In addition to these reasons for having SDSs available, it is an OSHA (and MIOSHA) requirement! Whether you are in Construction or General Industry, OSHA’s Hazard Communication regulations require you to have SDSs for hazardous chemicals in your workplace AND have them in an organized, systematic and consistent manner AND you must train your employees on how to find the SDSs. If failure to do any of these laws is found by a MIOSHA or OSHA inspector, they may issue fines that will set you back thousands of dollars, per violation. Depending on your location, you may also need to have SDSs available for your local fire department. In the event of a fire at your location, the fire department needs to know if you have anything that may prolong a fire or create an additional hazard.

So, where should you start? While it may be tempting to just go grab an SDS binder and throw in every single SDS of each and every chemical you have on site, that plan may be destined for failure. You already should have SDSs made available within five days of receipt of a new chemical and post them for 10 days. Technically you do not need an SDS for household chemicals, if used within the same manner that a consumer would use them (i.e. same duration and frequency). However, if they are used on a more frequent basis, then you are required to have them. It is best to minimize the chemicals you have onsite, create a hazardous communication procedure and determine what chemicals are both efficient and safe to use. Once this list is established, using an online or shared folder that all employees have access to is a great means of storing all your SDSs. This way, you always have access to the chemicals anywhere, at any time. Lastly, continually ensure that your SDSs are updated every three years. Doing all of this is a great way to ensure you’re within compliance and your employees are safe!

If you are interested in finding out more information on SDSs and safety, please contact me at 734-309-3456 or email me at daday@compone.net.

Posted in 2021, JULY 2021 | Comments Off on Safety Data Sheets – What Are They? Why Do You Need Them?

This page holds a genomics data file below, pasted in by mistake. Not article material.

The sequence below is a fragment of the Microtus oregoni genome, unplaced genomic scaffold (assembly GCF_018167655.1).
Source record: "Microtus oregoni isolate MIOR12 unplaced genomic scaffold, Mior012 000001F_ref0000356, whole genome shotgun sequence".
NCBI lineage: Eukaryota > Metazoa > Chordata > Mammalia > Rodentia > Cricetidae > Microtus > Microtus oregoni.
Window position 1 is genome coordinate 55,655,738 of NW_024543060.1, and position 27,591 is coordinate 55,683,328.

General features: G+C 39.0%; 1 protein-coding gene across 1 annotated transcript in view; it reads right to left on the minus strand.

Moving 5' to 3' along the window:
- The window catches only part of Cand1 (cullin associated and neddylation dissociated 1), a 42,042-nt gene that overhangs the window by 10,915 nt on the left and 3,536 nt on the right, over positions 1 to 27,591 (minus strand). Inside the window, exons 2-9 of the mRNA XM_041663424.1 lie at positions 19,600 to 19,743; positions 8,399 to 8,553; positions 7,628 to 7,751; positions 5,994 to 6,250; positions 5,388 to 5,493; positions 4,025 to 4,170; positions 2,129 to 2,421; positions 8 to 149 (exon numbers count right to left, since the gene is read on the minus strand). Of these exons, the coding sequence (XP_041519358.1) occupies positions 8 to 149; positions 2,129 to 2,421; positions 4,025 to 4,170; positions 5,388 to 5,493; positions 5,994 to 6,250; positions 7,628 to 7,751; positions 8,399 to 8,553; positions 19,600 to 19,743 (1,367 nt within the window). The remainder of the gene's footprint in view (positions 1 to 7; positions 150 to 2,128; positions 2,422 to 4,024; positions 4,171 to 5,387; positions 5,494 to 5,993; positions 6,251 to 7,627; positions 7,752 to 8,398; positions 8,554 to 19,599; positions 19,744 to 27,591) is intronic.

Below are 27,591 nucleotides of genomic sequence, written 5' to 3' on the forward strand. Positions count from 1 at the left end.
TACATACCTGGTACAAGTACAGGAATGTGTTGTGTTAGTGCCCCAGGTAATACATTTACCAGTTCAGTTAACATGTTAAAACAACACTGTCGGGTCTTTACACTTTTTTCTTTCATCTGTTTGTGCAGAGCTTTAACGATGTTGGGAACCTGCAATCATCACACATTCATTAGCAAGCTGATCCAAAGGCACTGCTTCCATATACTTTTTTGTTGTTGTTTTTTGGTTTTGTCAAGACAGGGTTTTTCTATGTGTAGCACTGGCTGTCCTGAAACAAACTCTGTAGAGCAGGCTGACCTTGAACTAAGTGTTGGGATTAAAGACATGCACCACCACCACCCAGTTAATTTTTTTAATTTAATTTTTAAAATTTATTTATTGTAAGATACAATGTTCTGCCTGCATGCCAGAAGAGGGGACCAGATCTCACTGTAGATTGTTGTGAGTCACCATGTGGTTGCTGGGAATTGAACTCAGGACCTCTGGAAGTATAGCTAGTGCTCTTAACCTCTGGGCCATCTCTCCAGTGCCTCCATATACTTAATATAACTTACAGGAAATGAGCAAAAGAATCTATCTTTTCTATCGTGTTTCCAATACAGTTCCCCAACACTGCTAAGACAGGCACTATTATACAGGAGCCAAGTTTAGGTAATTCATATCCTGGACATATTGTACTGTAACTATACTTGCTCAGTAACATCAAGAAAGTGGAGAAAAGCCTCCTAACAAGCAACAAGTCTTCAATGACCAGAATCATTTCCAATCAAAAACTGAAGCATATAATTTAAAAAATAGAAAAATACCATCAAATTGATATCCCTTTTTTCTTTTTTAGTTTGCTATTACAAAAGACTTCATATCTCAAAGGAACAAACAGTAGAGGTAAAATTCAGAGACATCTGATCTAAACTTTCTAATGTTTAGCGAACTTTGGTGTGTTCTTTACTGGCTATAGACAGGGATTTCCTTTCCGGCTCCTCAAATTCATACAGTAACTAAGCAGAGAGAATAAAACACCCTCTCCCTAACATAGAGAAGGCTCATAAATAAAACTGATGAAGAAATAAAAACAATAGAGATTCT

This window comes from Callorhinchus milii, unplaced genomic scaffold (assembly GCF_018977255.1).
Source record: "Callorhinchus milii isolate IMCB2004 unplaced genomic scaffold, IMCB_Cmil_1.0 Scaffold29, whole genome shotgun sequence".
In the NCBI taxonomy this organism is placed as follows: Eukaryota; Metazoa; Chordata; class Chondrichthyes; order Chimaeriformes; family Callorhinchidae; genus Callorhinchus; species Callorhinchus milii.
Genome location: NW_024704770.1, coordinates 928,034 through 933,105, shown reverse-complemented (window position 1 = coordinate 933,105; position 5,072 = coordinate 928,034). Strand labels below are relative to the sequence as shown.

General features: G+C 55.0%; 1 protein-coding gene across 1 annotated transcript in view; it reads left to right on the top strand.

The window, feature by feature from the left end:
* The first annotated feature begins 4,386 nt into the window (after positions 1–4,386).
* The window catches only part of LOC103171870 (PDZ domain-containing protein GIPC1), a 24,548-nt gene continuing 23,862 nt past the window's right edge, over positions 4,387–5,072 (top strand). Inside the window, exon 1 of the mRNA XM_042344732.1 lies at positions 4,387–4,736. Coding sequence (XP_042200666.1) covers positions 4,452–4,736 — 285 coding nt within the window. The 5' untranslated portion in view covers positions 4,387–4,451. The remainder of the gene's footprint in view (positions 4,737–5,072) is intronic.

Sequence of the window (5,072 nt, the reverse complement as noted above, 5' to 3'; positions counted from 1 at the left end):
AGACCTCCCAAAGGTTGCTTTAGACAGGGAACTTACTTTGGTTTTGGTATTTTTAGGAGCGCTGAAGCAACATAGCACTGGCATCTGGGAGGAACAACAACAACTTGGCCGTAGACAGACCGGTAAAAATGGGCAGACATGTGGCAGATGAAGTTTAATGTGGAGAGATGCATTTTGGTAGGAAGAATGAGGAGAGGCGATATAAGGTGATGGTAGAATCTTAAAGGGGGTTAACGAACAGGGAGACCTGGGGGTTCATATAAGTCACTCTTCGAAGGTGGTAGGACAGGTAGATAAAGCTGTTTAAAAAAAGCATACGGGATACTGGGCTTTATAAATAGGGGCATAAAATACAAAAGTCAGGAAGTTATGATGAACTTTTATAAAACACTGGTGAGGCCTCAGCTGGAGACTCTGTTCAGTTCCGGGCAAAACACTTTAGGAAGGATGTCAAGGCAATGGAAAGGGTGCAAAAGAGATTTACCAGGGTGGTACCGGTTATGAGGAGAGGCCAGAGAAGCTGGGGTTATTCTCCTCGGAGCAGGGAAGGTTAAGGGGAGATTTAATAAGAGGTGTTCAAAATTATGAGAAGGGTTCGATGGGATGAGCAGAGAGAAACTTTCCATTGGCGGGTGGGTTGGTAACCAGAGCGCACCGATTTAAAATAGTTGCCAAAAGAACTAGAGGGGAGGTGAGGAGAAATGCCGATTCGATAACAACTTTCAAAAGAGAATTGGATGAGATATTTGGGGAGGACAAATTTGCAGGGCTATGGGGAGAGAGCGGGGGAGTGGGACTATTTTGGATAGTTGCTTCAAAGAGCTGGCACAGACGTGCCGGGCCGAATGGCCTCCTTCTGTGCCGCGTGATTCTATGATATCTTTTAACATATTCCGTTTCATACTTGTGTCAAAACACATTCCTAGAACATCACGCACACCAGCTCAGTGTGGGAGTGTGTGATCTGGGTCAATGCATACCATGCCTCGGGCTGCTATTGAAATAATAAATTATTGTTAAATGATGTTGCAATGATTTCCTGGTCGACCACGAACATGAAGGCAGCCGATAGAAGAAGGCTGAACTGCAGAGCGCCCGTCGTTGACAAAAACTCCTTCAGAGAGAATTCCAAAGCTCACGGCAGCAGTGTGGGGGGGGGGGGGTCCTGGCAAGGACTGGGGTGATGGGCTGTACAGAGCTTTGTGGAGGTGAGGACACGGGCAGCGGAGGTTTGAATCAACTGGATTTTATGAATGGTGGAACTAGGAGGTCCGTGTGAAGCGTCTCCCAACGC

Rule Change Creates Opportunities For Multifamily Developers

Written by David Wilkins, Managing Director, Real Estate Finance, Walker & Dunlop

Say what you want about HUD, they have been a stalwart of multifamily financing for more than a half century. Many local family offices employ HUD right alongside of agency and life company lending. For the right property and owner, HUD insured loans are a perfect fit.

Traditionally new developments, not currently HUD insured, were prevented from seeking out HUD insured loans due to what was commonly known as The Three-Year Rule. This long standing rule created many negative unintended consequences and was eliminated in 2020.

Developers of recently completed projects or those planned, may now consider the very popular 223(f) loan for their permanent financing solution. The 223 (f) carries many positive attributes, including generally the lowest long-term interest rate in the industry. Owners also recognize the higher leverage one can obtain through a HUD insured loan. Owners can achieve 80 percent and 85 percent loan to value and not suffer a higher rate of interest due to the higher leverage.

To bring this home for our Apartment Association readers: a Grand Rapids developer recently completed a 50+ unit town home development. The sub 3 percent; 35-year HUD insured loan funded all of the construction debt and returned equity to the developer.
In another recent example a Mid-Michigan based developer completed a large multifamily development project. Upon stabilization they considered: life company loans, Fannie Mae, Freddie Mac and HUD insured loans. To compete with the HUD insured interest rate, they were compelled to shorten the loan term of the life company and other loan quotes. The shorter maturity and subsequent need to refinance would be occurring at a time when their brownfield tax incentives would be diminishing. In the end, the longer-term HUD loan better protected the ownership from an expected tax increase when the associated brownfield development benefits expired.

Owners are benefited by the many debt options available to them and the historic low interest rates we have recently experienced. As loan programs evolve and improve we will be pleased to share that news with you. n

David Wilkins is a Managing Director for Walker and Dunlop. He is an active member of the AAM. David can be reached at dwilkins@walkerdunlop.com

Posted in 2021, JULY 2021 | Comments Off on Rule Change Creates Opportunities For Multifamily Developers